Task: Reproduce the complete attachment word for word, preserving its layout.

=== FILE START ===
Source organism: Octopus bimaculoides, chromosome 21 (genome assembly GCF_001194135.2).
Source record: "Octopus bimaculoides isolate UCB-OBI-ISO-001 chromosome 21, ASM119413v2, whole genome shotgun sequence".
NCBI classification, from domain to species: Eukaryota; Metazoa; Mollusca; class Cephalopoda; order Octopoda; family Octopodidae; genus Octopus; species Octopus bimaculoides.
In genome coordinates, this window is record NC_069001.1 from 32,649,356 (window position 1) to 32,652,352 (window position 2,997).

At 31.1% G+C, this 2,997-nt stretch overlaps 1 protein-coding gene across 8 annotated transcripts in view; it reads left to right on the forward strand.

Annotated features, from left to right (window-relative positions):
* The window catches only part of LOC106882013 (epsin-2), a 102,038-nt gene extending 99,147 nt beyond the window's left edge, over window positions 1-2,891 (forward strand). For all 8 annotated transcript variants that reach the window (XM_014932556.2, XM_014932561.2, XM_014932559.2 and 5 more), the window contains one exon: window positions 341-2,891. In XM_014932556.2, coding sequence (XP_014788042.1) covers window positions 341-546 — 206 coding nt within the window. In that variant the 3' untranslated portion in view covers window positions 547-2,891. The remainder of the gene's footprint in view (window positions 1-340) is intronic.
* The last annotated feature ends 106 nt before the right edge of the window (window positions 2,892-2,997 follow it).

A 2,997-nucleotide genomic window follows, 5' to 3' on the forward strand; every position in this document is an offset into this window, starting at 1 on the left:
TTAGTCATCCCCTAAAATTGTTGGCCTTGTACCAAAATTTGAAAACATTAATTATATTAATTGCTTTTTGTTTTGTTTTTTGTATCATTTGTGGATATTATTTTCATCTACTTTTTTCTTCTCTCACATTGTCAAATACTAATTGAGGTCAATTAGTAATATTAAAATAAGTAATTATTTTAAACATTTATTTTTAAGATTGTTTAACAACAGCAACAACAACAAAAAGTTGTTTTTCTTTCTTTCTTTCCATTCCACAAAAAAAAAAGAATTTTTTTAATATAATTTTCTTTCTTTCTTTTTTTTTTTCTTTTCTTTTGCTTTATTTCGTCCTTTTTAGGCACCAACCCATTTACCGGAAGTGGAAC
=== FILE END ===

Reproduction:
Source organism: Octopus bimaculoides, chromosome 21 (genome assembly GCF_001194135.2).
Source record: "Octopus bimaculoides isolate UCB-OBI-ISO-001 chromosome 21, ASM119413v2, whole genome shotgun sequence".
NCBI classification, from domain to species: Eukaryota; Metazoa; Mollusca; class Cephalopoda; order Octopoda; family Octopodidae; genus Octopus; species Octopus bimaculoides.
In genome coordinates, this window is record NC_069001.1 from 32,649,356 (window position 1) to 32,652,352 (window position 2,997).

At 31.1% G+C, this 2,997-nt stretch overlaps 1 protein-coding gene across 8 annotated transcripts in view; it reads left to right on the forward strand.

Annotated features, from left to right (window-relative positions):
* The window catches only part of LOC106882013 (epsin-2), a 102,038-nt gene extending 99,147 nt beyond the window's left edge, over window positions 1-2,891 (forward strand). For all 8 annotated transcript variants that reach the window (XM_014932556.2, XM_014932561.2, XM_014932559.2 and 5 more), the window contains one exon: window positions 341-2,891. In XM_014932556.2, coding sequence (XP_014788042.1) covers window positions 341-546 — 206 coding nt within the window. In that variant the 3' untranslated portion in view covers window positions 547-2,891. The remainder of the gene's footprint in view (window positions 1-340) is intronic.
* The last annotated feature ends 106 nt before the right edge of the window (window positions 2,892-2,997 follow it).

A 2,997-nucleotide genomic window follows, 5' to 3' on the forward strand; every position in this document is an offset into this window, starting at 1 on the left:
TTAGTCATCCCCTAAAATTGTTGGCCTTGTACCAAAATTTGAAAACATTAATTATATTAATTGCTTTTTGTTTTGTTTTTTGTATCATTTGTGGATATTATTTTCATCTACTTTTTTCTTCTCTCACATTGTCAAATACTAATTGAGGTCAATTAGTAATATTAAAATAAGTAATTATTTTAAACATTTATTTTTAAGATTGTTTAACAACAGCAACAACAACAAAAAGTTGTTTTTCTTTCTTTCTTTCCATTCCACAAAAAAAAAAGAATTTTTTTAATATAATTTTCTTTCTTTCTTTTTTTTTTTCTTTTCTTTTGCTTTATTTCGTCCTTTTTAGGCACCAACCCATTTACCGGAAGTGGAAC